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A new port and free-trade-zone are being built in the Cuban town of Mariel
The development will cost $900 million and aims to attract international investment to Cuba
Reforms in Cuba are opening up the economy and the state is rolling back its influence over many sectors
In the sleepy seaside town of Mariel, northwest Cuba, a hulking monument to the communist islands’ evolving economy is rapidly taking shape.
It is here, under the intense glare of the Caribbean sun, that a giant free-trade zone (FTZ) and container port are in the latter stages of construction.
The deep-water facility will have an annual capacity of up to one million containers when finished (three times that of Havana’s existing port roughly 30 miles away) and 700 meters of berth that it is hoped will host some of the world’s largest cargo ships.
Partially financed by loans from Brazil and built by Brazilian construction firm, Odebrecht, the port will be operated by Singapore’s PSA. The FTZ, meanwhile, aims to attract international companies to Cuba by offering them a low-tax, low-regulation environment in which to manufacture goods.
“What the zone is intended for is to create a special climate where foreign capital is going to have better conditions than in the rest of the country,” said Cuba’s foreign trade and investment minister, Rodrigo Malmierca, during a September visit to Beijing.
The $900 million project mirrors similar developments and FTZs that have sprung up in fast-growing communist nations such as China and Vietnam in recent decades – although experts doubt whether Cuba will follow the same path as the “Asian Tigers.”
While the ruling Communist Party maintains that state control will take precedence, the ambitious development is the latest in a series of controlled reforms that have been made since Raul Castro came to power in 2008. The government has already relaxed its control over many sectors, encouraging ordinary Cubans to fill the void with their own private enterprises.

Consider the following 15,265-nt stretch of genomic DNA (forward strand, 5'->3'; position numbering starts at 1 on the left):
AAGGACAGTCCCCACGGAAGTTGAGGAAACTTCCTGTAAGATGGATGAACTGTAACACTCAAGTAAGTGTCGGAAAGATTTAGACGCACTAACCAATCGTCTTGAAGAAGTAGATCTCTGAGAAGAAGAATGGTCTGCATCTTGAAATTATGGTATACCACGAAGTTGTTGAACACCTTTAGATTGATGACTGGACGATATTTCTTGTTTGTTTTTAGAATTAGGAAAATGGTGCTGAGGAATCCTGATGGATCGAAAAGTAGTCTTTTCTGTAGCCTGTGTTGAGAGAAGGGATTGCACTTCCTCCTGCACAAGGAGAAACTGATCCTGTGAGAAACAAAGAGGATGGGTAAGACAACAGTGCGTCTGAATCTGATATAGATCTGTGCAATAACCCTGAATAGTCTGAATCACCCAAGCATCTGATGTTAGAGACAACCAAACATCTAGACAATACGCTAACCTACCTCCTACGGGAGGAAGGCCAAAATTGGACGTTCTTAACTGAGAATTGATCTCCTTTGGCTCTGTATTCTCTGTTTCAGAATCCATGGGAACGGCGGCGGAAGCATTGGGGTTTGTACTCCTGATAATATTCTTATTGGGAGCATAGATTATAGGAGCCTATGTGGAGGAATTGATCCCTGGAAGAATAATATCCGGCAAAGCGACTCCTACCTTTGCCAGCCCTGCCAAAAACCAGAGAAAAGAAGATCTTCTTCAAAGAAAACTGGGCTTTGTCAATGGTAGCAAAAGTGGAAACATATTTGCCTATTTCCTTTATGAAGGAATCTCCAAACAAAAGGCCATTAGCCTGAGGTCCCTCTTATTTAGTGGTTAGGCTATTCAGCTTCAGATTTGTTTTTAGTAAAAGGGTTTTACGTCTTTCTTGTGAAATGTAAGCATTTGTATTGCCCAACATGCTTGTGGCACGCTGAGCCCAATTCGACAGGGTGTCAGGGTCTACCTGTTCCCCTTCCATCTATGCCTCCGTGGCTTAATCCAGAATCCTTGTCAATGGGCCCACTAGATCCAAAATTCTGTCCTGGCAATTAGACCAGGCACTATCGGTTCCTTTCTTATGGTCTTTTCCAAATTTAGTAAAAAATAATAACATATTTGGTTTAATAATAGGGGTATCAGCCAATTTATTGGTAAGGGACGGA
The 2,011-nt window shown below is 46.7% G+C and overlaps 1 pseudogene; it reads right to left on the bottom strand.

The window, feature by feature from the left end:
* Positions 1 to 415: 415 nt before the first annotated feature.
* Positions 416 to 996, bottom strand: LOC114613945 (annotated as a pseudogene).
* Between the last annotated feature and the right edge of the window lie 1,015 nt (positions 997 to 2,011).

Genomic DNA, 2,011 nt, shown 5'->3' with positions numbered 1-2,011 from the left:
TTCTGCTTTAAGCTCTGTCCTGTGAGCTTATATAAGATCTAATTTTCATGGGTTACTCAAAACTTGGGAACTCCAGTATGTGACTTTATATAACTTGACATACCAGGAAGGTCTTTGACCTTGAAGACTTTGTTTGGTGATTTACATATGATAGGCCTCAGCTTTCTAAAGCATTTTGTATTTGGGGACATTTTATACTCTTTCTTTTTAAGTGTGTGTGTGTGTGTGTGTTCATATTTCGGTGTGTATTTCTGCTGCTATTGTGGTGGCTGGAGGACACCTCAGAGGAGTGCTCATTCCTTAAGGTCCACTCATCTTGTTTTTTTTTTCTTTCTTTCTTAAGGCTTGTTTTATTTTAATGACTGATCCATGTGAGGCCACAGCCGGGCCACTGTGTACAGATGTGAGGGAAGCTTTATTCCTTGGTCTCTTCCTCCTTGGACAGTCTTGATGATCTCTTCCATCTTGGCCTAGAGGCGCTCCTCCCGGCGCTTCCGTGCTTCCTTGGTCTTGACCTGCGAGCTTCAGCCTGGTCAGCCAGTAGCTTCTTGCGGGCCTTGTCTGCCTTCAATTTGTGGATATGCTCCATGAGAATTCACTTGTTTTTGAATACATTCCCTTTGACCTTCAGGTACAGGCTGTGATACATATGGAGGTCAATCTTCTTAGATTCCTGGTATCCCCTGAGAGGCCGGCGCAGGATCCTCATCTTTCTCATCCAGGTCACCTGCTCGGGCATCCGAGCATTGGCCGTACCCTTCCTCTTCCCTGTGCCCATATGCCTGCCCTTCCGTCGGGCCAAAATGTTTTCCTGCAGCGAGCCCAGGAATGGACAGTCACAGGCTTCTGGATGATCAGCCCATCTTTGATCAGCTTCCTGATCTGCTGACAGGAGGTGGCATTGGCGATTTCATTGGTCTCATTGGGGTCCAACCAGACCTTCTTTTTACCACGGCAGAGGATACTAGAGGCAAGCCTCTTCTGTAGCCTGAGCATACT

“Cuba is shedding its old skin and it’s becoming something else which is like a hybrid of models,” explained senior Latin America fellow at the Council on Foreign Relations and author of the book “Cuba: What Everyone Needs to Know,” Julia Sweig.
“This will (likely consist) of a much larger private sector, a much smaller social sector with the basics of social protection left in place, a lot more personal autonomy and economic freedom for Cuban people without necessarily moving beyond the single party system,” she added.
This new economic direction – which the administration refers to as an “update” of the socialist economic system – and in particular the Mariel development have been brought about by a number of specific challenges and opportunities for Cuba, Sweig explained.
The widening of the Panama Canal (which is due to be completed in 2015) means more of the world’s largest ships will soon be passing through the Caribbean, providing Cuba with the chance to benefit as a transhipment hub thanks to its strategically favorable location.
Fast-growing economies in the region, such as Brazil, Mexico and Chile, meanwhile, provide fresh possibilities for foreign investment and trade tie-ups. Nurturing new relationships has been made all the more important given the volatile political climate in Venezuela, whose leftist government currently sells subsidized oil and trades with Cuba on conditions that are highly favorable to the island country.